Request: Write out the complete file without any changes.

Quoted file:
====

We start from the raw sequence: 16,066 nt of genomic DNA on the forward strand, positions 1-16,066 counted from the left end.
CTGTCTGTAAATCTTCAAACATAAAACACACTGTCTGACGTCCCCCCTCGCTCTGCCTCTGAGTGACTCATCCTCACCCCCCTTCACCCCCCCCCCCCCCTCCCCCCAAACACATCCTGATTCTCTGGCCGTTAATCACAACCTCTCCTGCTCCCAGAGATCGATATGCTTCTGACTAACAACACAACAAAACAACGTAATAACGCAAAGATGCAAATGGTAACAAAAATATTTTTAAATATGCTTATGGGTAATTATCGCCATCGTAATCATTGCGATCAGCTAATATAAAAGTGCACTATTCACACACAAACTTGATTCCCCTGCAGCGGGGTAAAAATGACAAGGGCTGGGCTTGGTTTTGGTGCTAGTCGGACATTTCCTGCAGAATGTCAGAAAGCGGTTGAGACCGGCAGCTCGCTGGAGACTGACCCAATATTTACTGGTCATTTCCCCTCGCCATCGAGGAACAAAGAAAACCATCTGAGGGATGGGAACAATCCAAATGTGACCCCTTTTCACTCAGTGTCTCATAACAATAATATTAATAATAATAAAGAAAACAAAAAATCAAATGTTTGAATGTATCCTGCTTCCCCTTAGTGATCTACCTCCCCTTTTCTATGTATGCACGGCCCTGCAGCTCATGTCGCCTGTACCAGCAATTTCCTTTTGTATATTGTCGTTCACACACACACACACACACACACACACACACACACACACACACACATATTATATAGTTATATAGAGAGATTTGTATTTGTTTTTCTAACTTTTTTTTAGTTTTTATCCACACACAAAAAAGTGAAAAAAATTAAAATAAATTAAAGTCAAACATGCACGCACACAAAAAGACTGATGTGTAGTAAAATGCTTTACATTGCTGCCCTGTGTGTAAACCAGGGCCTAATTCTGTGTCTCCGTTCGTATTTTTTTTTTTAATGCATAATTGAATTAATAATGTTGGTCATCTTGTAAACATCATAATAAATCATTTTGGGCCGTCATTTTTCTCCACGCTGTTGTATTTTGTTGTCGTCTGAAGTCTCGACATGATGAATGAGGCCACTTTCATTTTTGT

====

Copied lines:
We start from the raw sequence: 16,066 nt of genomic DNA on the forward strand, positions 1-16,066 counted from the left end.
CTGTCTGTAAATCTTCAAACATAAAACACACTGTCTGACGTCCCCCCTCGCTCTGCCTCTGAGTGACTCATCCTCACCCCCCTTCACCCCCCCCCCCCCCTCCCCCCAAACACATCCTGATTCTCTGGCCGTTAATCACAACCTCTCCTGCTCCCAGAGATCGATATGCTTCTGACTAACAACACAACAAAACAACGTAATAACGCAAAGATGCAAATGGTAACAAAAATATTTTTAAATATGCTTATGGGTAATTATCGCCATCGTAATCATTGCGATCAGCTAATATAAAAGTGCACTATTCACACACAAACTTGATTCCCCTGCAGCGGGGTAAAAATGACAAGGGCTGGGCTTGGTTTTGGTGCTAGTCGGACATTTCCTGCAGAATGTCAGAAAGCGGTTGAGACCGGCAGCTCGCTGGAGACTGACCCAATATTTACTGGTCATTTCCCCTCGCCATCGAGGAACAAAGAAAACCATCTGAGGGATGGGAACAATCCAAATGTGACCCCTTTTCACTCAGTGTCTCATAACAATAATATTAATAATAATAAAGAAAACAAAAAATCAAATGTTTGAATGTATCCTGCTTCCCCTTAGTGATCTACCTCCCCTTTTCTATGTATGCACGGCCCTGCAGCTCATGTCGCCTGTACCAGCAATTTCCTTTTGTATATTGTCGTTCACACACACACACACACACACACACACACACACACACACACACACATATTATATAGTTATATAGAGAGATTTGTATTTGTTTTTCTAACTTTTTTTTAGTTTTTATCCACACACAAAAAAGTGAAAAAAATTAAAATAAATTAAAGTCAAACATGCACGCACACAAAAAGACTGATGTGTAGTAAAATGCTTTACATTGCTGCCCTGTGTGTAAACCAGGGCCTAATTCTGTGTCTCCGTTCGTATTTTTTTTTTTAATGCATAATTGAATTAATAATGTTGGTCATCTTGTAAACATCATAATAAATCATTTTGGGCCGTCATTTTTCTCCACGCTGTTGTATTTTGTTGTCGTCTGAAGTCTCGACATGATGAATGAGGCCACTTTCATTTTTGT